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Nutrients 2018, 10(2), 161; https://doi.org/10.3390/nu10020161

Effects of Consuming Preloads with Different Energy Density and Taste Quality on Energy Intake and Postprandial Blood Glucose

1
Clinical Nutrition Research Centre (CNRC), Singapore Institute for Clinical Sciences (SICS), Agency for Science, Technology and Research (A*STAR), National University Health System, Singapore 117599, Singapore
2
Department of Biochemistry, Yong Loo Lin School of Medicine, National University of Singapore, Singapore 117596, Singapore
3
Department of Physiology, Yong Loo Lin School of Medicine, National University of Singapore, Singapore 117593, Singapore
*
Author to whom correspondence should be addressed.
Received: 22 December 2017 / Revised: 25 January 2018 / Accepted: 29 January 2018 / Published: 31 January 2018
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Abstract

Consumption of reduced energy dense foods and drink has the potential to reduce energy intake and postprandial blood glucose concentrations. In addition, the taste quality of a meal (e.g., sweet or savoury) may play a role in satiation and food intake. The objective of this randomised crossover study was to examine whether energy density and taste quality has an impact on energy intake and postprandial blood glucose response. Using a preload design, participants were asked to consume a sweet (“Cheng Teng”) or a savoury (broth) preload soup in high energy density (HED; around 0.50 kcal/g; 250 kcal) or low energy density (LED; around 0.12 kcal/g; 50 kcal) in mid-morning and an ad libitum lunch was provided an hour after the preload. Participants recorded their food intake for the rest of the day after they left the study site. Energy compensation and postprandial blood glucose response were measured in 32 healthy lean males (mean age = 28.9 years, mean BMI = 22.1 kg/m2). There was a significant difference in ad libitum lunch intake between treatments (p = 0.012), with higher intake in sweet LED and savoury LED compared to sweet HED and savoury HED. Energy intake at subsequent meals and total daily energy intake did not differ between the four treatments (both p ≥ 0.214). Consumption of HED preloads resulted in a larger spike in postprandial blood glucose response compared with LED preloads, irrespective of taste quality (p < 0.001). Energy density rather than taste quality plays an important role in energy compensation and postprandial blood glucose response. This suggests that regular consumption of low energy-dense foods has the potential to reduce overall energy intake and to improve glycemic control. View Full-Text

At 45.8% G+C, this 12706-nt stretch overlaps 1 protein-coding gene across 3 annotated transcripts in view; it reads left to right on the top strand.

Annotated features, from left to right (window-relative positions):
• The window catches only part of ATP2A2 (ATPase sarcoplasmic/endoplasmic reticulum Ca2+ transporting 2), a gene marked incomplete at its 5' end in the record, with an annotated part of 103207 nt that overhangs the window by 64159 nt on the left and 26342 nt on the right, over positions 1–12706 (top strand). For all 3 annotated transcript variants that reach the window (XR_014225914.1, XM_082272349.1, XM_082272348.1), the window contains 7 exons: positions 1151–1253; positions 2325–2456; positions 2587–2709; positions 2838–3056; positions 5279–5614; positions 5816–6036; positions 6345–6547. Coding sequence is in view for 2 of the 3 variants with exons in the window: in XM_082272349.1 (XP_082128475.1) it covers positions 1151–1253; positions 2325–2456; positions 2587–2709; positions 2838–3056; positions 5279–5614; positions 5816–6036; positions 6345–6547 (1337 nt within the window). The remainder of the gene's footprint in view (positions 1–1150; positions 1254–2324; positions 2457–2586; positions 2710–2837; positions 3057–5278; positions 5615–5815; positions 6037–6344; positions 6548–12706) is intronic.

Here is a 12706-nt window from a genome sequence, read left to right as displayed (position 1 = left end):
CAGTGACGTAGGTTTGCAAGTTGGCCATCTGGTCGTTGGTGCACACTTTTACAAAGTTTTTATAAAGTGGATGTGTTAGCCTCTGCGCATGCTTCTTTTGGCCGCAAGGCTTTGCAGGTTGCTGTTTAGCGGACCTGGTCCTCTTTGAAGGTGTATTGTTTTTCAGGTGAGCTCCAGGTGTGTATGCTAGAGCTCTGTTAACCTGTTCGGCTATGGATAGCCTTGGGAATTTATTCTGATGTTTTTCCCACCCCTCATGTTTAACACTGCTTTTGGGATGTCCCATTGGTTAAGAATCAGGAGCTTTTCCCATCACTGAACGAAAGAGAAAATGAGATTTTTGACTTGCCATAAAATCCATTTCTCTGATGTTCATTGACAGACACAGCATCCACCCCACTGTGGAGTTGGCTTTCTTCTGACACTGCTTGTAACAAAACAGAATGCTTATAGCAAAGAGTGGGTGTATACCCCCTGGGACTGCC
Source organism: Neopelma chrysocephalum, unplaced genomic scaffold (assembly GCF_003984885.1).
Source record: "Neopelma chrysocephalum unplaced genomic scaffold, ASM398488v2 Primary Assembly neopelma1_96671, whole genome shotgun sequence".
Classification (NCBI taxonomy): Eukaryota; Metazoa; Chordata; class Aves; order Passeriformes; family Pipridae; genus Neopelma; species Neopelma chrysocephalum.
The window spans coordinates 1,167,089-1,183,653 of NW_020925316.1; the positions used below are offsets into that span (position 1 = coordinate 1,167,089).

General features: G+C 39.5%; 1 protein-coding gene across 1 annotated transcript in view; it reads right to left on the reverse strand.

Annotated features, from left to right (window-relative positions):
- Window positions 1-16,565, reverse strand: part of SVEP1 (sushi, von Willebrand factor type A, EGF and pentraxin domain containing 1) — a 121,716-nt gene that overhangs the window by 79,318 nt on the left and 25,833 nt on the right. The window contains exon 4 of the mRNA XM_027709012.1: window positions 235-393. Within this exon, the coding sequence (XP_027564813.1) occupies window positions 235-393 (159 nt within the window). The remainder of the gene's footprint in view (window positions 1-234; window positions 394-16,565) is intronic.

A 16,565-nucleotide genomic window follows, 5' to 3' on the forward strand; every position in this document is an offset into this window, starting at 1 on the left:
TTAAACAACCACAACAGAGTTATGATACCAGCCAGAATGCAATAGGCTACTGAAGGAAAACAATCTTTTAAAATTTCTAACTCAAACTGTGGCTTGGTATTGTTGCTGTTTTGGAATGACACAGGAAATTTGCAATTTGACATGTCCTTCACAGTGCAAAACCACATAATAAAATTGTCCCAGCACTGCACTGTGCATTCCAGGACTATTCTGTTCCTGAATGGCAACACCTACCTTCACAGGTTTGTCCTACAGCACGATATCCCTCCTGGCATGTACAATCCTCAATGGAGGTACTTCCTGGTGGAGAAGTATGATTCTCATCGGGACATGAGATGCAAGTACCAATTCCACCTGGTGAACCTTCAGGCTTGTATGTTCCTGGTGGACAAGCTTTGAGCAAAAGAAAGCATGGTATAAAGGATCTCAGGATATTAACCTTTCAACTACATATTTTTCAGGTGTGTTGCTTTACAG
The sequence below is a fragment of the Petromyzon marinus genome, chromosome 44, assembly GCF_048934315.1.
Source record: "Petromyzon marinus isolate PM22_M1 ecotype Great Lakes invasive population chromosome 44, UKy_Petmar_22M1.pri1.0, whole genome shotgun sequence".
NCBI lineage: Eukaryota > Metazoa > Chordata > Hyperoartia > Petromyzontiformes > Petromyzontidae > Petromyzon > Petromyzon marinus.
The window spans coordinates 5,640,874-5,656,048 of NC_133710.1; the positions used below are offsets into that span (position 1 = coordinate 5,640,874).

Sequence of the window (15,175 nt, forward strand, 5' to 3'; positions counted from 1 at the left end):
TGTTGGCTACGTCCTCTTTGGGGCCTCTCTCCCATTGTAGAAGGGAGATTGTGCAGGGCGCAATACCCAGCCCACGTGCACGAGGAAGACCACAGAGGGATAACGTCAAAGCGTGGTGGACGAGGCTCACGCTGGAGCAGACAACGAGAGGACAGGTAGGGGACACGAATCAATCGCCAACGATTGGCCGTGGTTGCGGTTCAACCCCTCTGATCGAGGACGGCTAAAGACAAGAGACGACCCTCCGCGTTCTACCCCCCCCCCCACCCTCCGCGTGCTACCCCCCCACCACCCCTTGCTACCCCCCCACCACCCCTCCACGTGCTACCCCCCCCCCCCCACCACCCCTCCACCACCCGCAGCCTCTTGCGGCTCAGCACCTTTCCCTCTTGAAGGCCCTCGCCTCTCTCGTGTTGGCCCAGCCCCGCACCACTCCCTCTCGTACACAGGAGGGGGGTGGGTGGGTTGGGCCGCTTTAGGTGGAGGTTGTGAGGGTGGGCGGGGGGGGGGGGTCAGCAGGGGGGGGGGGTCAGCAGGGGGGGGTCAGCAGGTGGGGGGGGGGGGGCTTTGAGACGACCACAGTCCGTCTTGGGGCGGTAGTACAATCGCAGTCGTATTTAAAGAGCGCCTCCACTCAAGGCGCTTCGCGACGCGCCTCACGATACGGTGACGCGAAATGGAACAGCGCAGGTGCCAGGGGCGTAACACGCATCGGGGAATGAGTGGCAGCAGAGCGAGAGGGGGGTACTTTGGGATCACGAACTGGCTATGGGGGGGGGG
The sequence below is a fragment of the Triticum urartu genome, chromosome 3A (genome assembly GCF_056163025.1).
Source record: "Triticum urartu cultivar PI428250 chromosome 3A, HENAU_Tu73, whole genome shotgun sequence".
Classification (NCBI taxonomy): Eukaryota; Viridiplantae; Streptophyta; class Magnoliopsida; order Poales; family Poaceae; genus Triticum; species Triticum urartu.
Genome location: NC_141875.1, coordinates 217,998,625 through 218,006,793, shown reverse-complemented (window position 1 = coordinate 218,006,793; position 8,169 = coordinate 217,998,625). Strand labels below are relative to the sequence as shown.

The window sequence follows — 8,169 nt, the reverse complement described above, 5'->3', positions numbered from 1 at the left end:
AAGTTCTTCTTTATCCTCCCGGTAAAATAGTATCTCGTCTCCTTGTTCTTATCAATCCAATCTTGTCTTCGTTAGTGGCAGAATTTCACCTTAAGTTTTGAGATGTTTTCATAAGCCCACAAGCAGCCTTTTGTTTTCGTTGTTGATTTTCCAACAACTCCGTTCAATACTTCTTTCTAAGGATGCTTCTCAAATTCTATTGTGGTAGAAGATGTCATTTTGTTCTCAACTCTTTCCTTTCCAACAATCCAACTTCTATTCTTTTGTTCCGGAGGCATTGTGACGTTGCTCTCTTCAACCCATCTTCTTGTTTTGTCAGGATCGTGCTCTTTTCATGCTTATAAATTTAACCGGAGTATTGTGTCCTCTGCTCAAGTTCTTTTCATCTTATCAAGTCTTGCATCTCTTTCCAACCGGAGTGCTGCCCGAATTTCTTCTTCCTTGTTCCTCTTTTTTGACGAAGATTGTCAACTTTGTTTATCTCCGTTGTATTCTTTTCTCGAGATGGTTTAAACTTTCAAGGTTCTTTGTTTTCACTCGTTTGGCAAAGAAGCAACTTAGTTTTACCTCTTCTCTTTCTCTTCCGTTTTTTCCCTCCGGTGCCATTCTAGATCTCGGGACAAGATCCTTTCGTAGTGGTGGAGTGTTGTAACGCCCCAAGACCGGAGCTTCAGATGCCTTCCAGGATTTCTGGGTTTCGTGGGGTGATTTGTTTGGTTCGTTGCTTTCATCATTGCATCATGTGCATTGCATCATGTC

Keywords: energy density; non-nutritive sweeteners; umami; glycaemic response; energy intake energy density; non-nutritive sweeteners; umami; glycaemic response; energy intake
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Tey, S.L.; Salleh, N.; Henry, C.J.; Forde, C.G. Effects of Consuming Preloads with Different Energy Density and Taste Quality on Energy Intake and Postprandial Blood Glucose. Nutrients 2018, 10, 161.

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